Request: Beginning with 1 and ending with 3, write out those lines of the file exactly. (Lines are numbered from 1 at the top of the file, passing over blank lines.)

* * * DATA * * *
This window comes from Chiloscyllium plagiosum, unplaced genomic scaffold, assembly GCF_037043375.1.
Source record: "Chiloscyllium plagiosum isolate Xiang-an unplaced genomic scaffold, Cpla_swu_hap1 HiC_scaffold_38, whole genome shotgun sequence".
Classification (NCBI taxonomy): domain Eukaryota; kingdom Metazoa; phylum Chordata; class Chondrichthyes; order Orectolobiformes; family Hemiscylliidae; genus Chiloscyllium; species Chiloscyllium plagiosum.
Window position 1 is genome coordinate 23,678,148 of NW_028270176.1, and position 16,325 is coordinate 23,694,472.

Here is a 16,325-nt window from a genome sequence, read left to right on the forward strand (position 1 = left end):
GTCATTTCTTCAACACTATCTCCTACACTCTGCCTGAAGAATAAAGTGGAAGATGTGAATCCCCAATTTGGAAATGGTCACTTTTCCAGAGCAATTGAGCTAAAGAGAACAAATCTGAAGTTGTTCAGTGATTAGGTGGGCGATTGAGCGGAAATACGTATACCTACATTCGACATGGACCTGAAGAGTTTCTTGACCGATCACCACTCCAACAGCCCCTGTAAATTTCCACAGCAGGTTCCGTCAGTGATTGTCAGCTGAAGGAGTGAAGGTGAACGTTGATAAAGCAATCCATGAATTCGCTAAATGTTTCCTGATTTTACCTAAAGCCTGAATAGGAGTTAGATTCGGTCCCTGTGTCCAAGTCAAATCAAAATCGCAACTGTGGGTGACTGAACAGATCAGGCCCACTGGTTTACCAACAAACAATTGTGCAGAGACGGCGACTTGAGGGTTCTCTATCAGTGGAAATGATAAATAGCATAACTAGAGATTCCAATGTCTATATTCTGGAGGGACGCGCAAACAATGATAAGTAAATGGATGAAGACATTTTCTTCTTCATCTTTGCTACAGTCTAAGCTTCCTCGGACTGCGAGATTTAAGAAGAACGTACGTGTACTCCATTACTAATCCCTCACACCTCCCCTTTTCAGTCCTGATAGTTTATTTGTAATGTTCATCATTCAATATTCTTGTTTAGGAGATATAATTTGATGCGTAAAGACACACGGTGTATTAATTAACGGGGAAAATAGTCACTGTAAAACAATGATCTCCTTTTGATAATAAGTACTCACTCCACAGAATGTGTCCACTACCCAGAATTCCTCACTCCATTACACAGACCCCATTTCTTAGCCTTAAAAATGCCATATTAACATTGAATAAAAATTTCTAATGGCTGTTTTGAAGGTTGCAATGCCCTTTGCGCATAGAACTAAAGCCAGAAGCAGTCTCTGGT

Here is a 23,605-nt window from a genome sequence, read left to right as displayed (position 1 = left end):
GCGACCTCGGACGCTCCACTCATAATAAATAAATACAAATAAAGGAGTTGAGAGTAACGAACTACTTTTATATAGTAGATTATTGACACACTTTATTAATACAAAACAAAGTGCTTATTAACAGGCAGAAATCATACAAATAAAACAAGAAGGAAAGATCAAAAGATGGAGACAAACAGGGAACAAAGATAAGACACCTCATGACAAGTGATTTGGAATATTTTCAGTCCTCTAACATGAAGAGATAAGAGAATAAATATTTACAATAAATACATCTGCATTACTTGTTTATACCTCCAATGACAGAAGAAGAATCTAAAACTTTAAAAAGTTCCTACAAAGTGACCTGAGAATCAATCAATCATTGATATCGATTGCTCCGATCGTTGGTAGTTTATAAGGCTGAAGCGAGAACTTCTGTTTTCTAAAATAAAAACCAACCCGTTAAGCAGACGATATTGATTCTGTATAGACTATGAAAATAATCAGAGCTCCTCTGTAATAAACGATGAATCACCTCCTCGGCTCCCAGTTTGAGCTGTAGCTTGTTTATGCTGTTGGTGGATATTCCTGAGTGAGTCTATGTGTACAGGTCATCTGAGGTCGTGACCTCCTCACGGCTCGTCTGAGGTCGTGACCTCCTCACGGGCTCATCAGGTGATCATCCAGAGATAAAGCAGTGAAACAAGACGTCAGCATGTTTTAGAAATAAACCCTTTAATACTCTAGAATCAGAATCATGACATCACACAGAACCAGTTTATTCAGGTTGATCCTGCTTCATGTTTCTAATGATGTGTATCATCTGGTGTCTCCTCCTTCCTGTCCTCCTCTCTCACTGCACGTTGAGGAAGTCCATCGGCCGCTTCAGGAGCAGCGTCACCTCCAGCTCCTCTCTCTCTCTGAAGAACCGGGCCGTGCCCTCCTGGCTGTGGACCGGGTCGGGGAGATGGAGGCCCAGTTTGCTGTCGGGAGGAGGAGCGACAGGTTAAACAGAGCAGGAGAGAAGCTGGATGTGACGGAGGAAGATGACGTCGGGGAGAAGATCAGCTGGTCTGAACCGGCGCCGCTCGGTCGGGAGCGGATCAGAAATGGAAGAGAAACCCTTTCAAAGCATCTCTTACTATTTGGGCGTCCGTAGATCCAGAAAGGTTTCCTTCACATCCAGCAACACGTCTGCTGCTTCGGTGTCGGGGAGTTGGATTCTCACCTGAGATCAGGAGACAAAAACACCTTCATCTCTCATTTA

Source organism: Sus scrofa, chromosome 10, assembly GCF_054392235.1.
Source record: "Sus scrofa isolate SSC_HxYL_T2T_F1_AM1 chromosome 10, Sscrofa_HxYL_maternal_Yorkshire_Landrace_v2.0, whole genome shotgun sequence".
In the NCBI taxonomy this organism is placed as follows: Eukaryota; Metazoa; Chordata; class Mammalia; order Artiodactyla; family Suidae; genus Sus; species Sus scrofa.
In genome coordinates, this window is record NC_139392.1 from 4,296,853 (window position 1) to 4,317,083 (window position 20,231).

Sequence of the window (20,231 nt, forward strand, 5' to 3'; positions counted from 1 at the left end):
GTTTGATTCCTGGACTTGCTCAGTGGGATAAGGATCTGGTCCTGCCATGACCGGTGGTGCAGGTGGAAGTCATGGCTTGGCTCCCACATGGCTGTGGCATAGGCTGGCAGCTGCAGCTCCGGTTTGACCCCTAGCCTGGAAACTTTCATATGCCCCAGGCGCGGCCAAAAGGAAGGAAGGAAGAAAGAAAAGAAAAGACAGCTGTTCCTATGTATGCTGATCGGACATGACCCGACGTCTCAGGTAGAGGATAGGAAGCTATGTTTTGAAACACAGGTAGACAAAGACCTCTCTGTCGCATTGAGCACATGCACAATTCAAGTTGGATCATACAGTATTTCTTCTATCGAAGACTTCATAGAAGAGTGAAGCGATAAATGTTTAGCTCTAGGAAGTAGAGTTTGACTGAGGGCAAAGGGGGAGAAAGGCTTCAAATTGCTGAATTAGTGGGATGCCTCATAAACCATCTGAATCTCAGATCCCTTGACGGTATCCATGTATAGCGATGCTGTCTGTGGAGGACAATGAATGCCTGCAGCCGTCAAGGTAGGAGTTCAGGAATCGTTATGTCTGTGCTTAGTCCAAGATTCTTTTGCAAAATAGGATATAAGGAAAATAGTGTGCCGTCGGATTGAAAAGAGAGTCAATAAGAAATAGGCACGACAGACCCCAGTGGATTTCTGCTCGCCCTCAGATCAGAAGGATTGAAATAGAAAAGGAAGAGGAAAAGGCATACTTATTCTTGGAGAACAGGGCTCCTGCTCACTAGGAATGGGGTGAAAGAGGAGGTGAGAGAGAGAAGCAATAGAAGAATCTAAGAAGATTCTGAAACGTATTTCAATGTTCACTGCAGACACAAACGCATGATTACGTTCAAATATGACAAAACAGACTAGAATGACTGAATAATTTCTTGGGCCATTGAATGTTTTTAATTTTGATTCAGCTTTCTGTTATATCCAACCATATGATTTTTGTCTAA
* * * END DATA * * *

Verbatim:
This window comes from Chiloscyllium plagiosum, unplaced genomic scaffold, assembly GCF_037043375.1.
Source record: "Chiloscyllium plagiosum isolate Xiang-an unplaced genomic scaffold, Cpla_swu_hap1 HiC_scaffold_38, whole genome shotgun sequence".
Classification (NCBI taxonomy): domain Eukaryota; kingdom Metazoa; phylum Chordata; class Chondrichthyes; order Orectolobiformes; family Hemiscylliidae; genus Chiloscyllium; species Chiloscyllium plagiosum.